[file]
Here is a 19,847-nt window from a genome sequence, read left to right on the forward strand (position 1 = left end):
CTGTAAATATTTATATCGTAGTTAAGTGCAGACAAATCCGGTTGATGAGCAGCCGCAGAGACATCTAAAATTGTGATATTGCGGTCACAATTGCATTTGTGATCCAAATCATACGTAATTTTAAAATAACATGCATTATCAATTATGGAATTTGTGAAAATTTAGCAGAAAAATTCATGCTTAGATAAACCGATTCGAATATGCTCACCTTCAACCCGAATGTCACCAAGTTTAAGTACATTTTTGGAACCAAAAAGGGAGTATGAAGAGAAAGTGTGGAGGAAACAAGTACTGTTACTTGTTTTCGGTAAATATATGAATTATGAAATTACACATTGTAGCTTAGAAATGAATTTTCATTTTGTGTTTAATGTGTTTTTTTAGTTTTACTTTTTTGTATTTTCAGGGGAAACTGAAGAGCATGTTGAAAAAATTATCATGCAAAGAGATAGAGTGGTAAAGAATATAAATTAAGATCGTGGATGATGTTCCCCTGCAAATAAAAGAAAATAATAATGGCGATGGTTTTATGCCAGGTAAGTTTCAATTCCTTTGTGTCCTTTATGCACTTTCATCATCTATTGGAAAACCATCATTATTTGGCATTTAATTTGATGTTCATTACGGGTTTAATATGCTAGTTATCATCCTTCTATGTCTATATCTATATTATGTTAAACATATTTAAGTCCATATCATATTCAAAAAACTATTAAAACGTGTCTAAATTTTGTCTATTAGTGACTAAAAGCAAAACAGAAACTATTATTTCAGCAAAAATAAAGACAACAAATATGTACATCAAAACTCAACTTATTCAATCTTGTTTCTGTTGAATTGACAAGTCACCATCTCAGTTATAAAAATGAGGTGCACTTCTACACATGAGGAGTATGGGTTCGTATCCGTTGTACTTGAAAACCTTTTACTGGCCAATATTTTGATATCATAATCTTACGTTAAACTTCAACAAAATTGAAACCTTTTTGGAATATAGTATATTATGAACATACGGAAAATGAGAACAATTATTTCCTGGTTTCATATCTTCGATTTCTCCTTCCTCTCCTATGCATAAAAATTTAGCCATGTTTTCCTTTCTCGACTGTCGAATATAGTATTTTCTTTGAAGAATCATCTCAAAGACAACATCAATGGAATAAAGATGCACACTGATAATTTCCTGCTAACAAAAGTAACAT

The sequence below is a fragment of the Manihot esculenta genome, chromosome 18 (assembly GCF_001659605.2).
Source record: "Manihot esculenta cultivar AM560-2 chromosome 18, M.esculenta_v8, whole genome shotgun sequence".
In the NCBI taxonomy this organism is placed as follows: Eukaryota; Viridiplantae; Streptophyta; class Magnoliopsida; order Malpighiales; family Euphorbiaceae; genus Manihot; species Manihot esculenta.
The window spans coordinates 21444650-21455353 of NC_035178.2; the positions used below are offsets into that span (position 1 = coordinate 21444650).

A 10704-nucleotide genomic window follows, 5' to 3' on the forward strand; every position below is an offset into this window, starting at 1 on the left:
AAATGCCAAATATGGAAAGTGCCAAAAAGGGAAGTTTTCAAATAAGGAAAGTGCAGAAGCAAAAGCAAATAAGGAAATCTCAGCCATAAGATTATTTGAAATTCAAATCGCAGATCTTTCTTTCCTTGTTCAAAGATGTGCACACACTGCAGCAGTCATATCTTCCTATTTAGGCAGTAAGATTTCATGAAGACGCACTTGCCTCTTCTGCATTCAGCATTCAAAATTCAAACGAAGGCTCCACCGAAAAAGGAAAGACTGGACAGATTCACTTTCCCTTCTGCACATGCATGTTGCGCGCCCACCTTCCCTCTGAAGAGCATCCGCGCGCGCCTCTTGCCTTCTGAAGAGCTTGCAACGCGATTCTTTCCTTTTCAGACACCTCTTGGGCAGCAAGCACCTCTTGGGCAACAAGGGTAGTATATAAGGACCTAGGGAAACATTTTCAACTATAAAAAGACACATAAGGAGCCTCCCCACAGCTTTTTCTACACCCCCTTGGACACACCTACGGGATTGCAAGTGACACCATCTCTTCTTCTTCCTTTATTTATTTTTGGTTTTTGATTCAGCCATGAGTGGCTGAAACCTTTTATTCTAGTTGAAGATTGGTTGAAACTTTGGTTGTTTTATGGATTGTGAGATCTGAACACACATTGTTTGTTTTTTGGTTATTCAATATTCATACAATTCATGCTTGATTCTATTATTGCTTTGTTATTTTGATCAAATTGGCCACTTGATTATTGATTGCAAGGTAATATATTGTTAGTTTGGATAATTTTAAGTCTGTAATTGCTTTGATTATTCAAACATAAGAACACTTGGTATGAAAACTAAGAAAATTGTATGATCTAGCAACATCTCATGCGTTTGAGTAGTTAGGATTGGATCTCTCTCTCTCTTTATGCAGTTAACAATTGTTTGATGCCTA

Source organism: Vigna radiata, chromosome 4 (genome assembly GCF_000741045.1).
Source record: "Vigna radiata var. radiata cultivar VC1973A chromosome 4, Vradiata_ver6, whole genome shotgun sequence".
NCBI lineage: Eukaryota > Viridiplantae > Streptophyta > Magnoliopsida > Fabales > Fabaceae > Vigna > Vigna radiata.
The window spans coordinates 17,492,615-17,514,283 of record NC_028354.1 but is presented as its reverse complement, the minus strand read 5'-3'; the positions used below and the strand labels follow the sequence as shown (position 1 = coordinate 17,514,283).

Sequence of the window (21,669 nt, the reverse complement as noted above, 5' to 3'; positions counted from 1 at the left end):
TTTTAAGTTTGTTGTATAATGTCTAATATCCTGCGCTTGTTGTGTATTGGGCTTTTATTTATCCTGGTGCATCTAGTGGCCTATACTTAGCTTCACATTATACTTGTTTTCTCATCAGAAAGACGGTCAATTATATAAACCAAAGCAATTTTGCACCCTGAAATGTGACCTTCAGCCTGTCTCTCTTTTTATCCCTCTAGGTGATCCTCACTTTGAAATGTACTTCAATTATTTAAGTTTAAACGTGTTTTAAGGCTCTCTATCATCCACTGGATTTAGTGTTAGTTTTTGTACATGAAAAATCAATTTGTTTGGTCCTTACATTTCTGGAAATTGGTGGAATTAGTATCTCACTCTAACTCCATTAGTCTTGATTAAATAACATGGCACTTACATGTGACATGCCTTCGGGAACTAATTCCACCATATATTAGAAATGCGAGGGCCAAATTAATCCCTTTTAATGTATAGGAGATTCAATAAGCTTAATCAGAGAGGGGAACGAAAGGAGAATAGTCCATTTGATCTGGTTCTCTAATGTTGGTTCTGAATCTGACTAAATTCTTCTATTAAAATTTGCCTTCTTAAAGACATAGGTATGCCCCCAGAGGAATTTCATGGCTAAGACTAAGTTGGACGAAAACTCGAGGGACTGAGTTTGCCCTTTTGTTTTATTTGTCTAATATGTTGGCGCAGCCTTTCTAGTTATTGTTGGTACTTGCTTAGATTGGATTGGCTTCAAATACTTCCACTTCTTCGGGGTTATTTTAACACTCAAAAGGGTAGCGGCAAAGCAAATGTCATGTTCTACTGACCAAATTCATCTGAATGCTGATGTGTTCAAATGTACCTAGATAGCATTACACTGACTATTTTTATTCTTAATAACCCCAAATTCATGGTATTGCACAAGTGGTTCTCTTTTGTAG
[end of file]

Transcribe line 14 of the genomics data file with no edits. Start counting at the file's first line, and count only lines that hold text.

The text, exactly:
TTTTAAGTTTGTTGTATAATGTCTAATATCCTGCGCTTGTTGTGTATTGGGCTTTTATTTATCCTGGTGCATCTAGTGGCCTATACTTAGCTTCACATTATACTTGTTTTCTCATCAGAAAGACGGTCAATTATATAAACCAAAGCAATTTTGCACCCTGAAATGTGACCTTCAGCCTGTCTCTCTTTTTATCCCTCTAGGTGATCCTCACTTTGAAATGTACTTCAATTATTTAAGTTTAAACGTGTTTTAAGGCTCTCTATCATCCACTGGATTTAGTGTTAGTTTTTGTACATGAAAAATCAATTTGTTTGGTCCTTACATTTCTGGAAATTGGTGGAATTAGTATCTCACTCTAACTCCATTAGTCTTGATTAAATAACATGGCACTTACATGTGACATGCCTTCGGGAACTAATTCCACCATATATTAGAAATGCGAGGGCCAAATTAATCCCTTTTAATGTATAGGAGATTCAATAAGCTTAATCAGAGAGGGGAACGAAAGGAGAATAGTCCATTTGATCTGGTTCTCTAATGTTGGTTCTGAATCTGACTAAATTCTTCTATTAAAATTTGCCTTCTTAAAGACATAGGTATGCCCCCAGAGGAATTTCATGGCTAAGACTAAGTTGGACGAAAACTCGAGGGACTGAGTTTGCCCTTTTGTTTTATTTGTCTAATATGTTGGCGCAGCCTTTCTAGTTATTGTTGGTACTTGCTTAGATTGGATTGGCTTCAAATACTTCCACTTCTTCGGGGTTATTTTAACACTCAAAAGGGTAGCGGCAAAGCAAATGTCATGTTCTACTGACCAAATTCATCTGAATGCTGATGTGTTCAAATGTACCTAGATAGCATTACACTGACTATTTTTATTCTTAATAACCCCAAATTCATGGTATTGCACAAGTGGTTCTCTTTTGTAG